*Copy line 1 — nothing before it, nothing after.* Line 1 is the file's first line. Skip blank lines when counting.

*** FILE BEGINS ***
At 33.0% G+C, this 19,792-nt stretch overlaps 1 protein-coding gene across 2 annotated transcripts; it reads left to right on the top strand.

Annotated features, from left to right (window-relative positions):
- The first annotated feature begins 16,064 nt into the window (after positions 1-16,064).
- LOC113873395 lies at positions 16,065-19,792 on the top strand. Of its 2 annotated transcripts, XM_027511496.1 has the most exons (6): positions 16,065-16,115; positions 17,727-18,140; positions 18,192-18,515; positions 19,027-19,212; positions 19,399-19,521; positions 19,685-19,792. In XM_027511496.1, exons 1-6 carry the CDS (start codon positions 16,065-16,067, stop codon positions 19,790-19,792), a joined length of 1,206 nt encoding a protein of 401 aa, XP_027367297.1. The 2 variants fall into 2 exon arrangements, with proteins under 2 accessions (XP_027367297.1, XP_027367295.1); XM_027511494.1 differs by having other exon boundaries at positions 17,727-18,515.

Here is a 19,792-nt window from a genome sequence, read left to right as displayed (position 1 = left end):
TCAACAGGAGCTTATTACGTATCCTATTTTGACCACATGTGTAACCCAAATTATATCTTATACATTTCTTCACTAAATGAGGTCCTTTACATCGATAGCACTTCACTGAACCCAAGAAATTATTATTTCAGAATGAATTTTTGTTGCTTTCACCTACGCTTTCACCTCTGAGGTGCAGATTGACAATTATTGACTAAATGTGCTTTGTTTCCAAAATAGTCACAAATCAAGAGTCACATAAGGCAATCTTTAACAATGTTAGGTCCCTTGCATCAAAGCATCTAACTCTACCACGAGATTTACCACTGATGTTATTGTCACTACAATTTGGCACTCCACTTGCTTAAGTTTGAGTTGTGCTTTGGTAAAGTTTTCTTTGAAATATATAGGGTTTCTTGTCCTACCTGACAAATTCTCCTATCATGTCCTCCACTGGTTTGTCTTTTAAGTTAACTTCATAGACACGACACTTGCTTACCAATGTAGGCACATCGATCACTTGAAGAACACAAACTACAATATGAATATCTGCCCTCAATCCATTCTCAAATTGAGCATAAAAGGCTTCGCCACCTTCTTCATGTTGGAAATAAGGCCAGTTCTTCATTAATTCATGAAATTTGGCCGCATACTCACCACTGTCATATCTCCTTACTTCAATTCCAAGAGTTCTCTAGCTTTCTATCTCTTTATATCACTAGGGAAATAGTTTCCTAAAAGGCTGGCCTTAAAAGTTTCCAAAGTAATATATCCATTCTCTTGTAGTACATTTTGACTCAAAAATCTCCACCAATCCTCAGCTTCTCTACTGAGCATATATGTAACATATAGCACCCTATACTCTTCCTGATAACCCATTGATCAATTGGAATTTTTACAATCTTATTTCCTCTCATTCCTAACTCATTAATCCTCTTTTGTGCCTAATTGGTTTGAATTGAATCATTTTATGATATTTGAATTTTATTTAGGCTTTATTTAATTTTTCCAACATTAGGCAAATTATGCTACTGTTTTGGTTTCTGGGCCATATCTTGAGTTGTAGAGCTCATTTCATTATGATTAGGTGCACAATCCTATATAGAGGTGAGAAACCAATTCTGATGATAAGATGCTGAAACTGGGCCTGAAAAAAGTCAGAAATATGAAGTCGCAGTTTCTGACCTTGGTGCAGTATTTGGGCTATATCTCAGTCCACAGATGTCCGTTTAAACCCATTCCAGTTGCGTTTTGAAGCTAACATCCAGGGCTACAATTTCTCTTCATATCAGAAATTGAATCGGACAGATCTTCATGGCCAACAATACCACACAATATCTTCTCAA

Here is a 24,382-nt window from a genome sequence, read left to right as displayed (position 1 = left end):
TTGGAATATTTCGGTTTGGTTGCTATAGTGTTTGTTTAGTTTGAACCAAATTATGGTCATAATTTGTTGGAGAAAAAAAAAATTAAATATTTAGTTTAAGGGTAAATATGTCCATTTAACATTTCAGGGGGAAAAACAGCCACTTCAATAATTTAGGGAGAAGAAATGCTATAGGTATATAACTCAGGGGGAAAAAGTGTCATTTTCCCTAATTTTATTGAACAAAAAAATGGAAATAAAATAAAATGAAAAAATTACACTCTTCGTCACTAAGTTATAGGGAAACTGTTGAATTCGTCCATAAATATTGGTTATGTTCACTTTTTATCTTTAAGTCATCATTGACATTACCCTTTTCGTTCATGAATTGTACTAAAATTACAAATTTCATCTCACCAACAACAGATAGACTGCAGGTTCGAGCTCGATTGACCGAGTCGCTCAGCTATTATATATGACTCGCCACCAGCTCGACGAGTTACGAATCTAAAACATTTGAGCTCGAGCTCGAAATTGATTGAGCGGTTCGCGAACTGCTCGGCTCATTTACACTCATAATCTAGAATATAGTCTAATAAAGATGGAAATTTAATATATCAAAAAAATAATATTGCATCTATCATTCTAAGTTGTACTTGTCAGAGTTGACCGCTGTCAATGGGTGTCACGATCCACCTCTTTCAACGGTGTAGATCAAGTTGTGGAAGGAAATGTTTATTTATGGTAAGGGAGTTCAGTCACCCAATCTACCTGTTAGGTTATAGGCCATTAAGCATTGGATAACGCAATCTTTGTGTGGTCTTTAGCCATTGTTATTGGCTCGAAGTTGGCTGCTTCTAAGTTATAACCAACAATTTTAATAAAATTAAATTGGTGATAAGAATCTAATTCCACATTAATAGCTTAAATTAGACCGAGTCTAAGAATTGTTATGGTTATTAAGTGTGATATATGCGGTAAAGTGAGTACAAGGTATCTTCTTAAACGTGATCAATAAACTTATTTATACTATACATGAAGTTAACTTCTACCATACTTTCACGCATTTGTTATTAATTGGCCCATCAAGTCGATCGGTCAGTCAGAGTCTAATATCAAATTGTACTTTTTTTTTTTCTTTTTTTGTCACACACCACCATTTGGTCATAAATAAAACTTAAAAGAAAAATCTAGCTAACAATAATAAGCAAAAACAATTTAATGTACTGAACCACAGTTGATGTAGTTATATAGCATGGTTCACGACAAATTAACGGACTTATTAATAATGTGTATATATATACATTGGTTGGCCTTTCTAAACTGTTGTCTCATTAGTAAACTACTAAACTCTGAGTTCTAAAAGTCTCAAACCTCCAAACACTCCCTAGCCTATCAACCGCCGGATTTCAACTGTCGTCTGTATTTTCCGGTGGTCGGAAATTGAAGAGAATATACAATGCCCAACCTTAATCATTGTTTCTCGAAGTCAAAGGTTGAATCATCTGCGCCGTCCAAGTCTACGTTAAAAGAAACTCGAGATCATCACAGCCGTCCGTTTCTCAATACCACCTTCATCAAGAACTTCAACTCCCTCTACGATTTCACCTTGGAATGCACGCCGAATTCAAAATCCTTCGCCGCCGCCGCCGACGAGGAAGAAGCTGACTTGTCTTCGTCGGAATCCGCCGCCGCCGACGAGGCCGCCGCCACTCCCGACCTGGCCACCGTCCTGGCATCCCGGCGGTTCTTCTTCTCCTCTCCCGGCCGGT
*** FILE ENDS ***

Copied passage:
At 33.0% G+C, this 19,792-nt stretch overlaps 1 protein-coding gene across 2 annotated transcripts; it reads left to right on the top strand.